The experience of totalitarianism in Europe and current ways of remembrance; the new geopolitics of memory, memory and national narratives.

Required reading:

  • Zhurzhenko, Tatjana (2007): The Geopolitics of Memory: (On national narratives of Post-Soviet Space), In: Eurozine (online version), 10/5/2007.
  • Greenfeld, Liah (1995): Nationalism in Western and Eastern Europe Compared. In: Hanson, St. E.; Spohn, W. (eds) Can Europe Work? Germany the Reconstruction of Postcommunist Societies, University of Washington Press, pp. 15-23. Student presentation: Holodomor and/or Leningrad Blockade

Session 6: How to Deal with the Past?
Required reading:

  • Garton Ash, Timothy (2002): Trials, purges and history lessons: treating a difficult past in post-communist Europe. In: Jan Werner Müller: Memory and Power in Post War Europe. Studies in the Presence of the Past. Cambridge University Press.

Student presentation: How to deal with a difficult past? The GDR guards at the Berlin/German Wall? How to deal with it? Presentation and lead class discussion.

Session 7/8: Field Trip: Stasi Prison and Memorial Site Hohenschönhausen
Preparation: Watch either "The Lives of Others" or "Good Bye Lenin" on your own. Films are available in IES library or on the computers in all three classrooms.

Session 9: Midterm

II. Migration, Minorities, Cultural Changes and Identities

Session 10: The Challenges of Citizenship in the New Europe
Challenges arising from migration and citizenship laws due to migration.

Required reading:

  • Soysal, Yasemin (2000): Citizenship and identity: Living in Diasporas in Post-war Europe? Ethnic and Racial Studies, vol. 23 no. 1 January 2000. Student presentation: Citizenship law in Germany and France

Session 11: Integration and Segregation in the New Europe. Minorities at the Margins
Required reading:

  • Taylor, Charles (1994): The Politics of Recognition. In: Amy Gutmann: Multiculturalism. Princeton University Press, pp. 25–73.

Student presentations: On the history and current status of Sinti and Roma in Europe. Clichés, history of marginalization, and current problems.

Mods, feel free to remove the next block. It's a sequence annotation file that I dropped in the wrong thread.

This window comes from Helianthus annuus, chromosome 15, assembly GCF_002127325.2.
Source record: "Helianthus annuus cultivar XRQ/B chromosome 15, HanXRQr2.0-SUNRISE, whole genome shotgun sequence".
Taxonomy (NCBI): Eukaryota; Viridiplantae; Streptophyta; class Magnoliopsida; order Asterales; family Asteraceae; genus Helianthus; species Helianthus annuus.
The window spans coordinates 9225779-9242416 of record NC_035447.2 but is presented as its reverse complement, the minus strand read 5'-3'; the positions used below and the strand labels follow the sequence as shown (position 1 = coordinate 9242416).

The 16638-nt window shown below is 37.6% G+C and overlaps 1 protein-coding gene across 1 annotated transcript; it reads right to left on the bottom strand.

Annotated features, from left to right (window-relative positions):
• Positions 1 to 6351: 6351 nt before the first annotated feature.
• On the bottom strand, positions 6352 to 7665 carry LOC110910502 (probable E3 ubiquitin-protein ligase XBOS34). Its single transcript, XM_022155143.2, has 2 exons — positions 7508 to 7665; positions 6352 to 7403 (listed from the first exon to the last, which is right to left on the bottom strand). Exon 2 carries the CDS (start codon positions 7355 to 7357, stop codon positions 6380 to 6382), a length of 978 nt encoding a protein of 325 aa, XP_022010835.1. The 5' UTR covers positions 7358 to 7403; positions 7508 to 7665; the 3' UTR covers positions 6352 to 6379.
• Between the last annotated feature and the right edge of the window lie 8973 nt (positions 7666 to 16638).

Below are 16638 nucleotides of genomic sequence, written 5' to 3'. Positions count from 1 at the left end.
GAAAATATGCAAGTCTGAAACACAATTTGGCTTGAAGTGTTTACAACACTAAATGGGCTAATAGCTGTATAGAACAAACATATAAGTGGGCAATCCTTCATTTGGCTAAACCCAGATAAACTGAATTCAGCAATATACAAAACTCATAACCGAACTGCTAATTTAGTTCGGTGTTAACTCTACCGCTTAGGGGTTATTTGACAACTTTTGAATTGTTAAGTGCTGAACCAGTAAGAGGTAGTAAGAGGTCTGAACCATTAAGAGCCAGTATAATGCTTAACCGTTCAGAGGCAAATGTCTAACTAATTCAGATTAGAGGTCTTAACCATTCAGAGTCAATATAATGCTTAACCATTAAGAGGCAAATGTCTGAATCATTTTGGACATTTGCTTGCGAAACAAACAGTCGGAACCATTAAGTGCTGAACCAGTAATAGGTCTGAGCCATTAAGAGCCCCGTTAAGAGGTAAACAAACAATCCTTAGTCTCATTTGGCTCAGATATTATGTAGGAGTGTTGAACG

Additional reading for presentation on Sinti and Roma:

Session 12: Integration and Segregation in the New Europe. Minorities at the Margins
Segregation in the German school system.

Student Presentations: 1. The history of Turkish guest workers/immigrants from Turkey in Germany; 2. Migrant children in the German school system. Explain the school system, compare it to the US; explain why migrant children, especially Turkish ones, are discriminated within the system. What could be done to improve the situation?

Material for student presentation:

Session 13: Segregation and Identity in the City and the Multicultural Backlash
Social and cultural segregation in European cities on the example of Berlin and Paris with special attention to the segregation and marginalization of migrants in the educational system.

Required readings:

  • Will Kymlicka (2010) The rise and fall of multiculturalism? New debates on inclusion and accomodation in diverse societies. In: The Multicultural Backlash. Routledge 2008.

Student presentations: 1. The notion of honor and honor killings and their echo in the German/European media; 2. The head scarf debate/ male and female circumcision in Germany

III. Religion: The New Divide Between Culture and Religion in Europe

Session 14/15: Field Trip Mosque
Required reading:

  • Jose Casanova (2009): Immigration and the New Religious Pluralism: A EU/US comparison.

Questions for the reading: Define the role religion plays for immigrants in the US and Europe/Germany – especially in regards to their integration into the society. Assignment: Prepare at least 5 questions for Kreuzberg (mosque guides)

Session 16: From Turkish Guest Workers to European Muslims
Young Muslims and Islam in Berlin today; Turkish Youth culture

Required reading:

  • Bendixsen, Synnove (2008): Islam as a new urban identity: Young Muslims in Berlin. Working paper: Berlin Roundtables on Transnationality
  • Soysal, Levent (2003): "Europe and the Topography of Migrant Youth Culture in Berlin," in: Europe without Borders: Re-Mapping Territory, Citizenship and Identity in a Transnational Age, Mabel Berezin and Martin Schain, editors, John Hopkins University Press.

Student presentations: 1. The headscarf debate in Germany, France, England; 2. Turkish Rap and/or Hip Hop

Session 17: Muslims and Jews - a history of changing images, clichés and identities
Required reading:

  • Diana Pinto: The Third Pillar: Towards a New European Jewish Identity. Central European University, Budapest 1999.

Session 18: Field Trip Jewish Quarter (Scheunenviertel) or Jewish Cemetry Weissensee (depending on weather)

Session 19: Döner or Bratwurst? Food and Identity in Europe and the US
Why is American food for Europeans always sweet? How did food and food industries develop here and there? How migration changed food - in Germany and elsewhere? What has food to do with European, national and regional identities?

Student presentation: On the history of the Turkish Döner/Ethnic Economies, Food and Identity

Required reading:

  • Alison Leitch (2003) Slow Food and the Politics of Pork Fat: Italian Food and European Identity. ethnos, vol. 68:4, pp. 437–462.

Task: Put in and explain at least one typical Berlin food into the moodle glossary. Choose between: Eisbein; Blutwurst, Sol-Eier; Brathering; Rollmops; Teltower Rübchen; Senfgurken; Boulette, Berliner Leber (Liver Berlin Style); Berliner Luft; Kartoffelsuppe; Spreewald-Gurken (Spreewald pickles); Pellkartoffeln mit Leinöl; Karpfen blau; Karpfen polnisch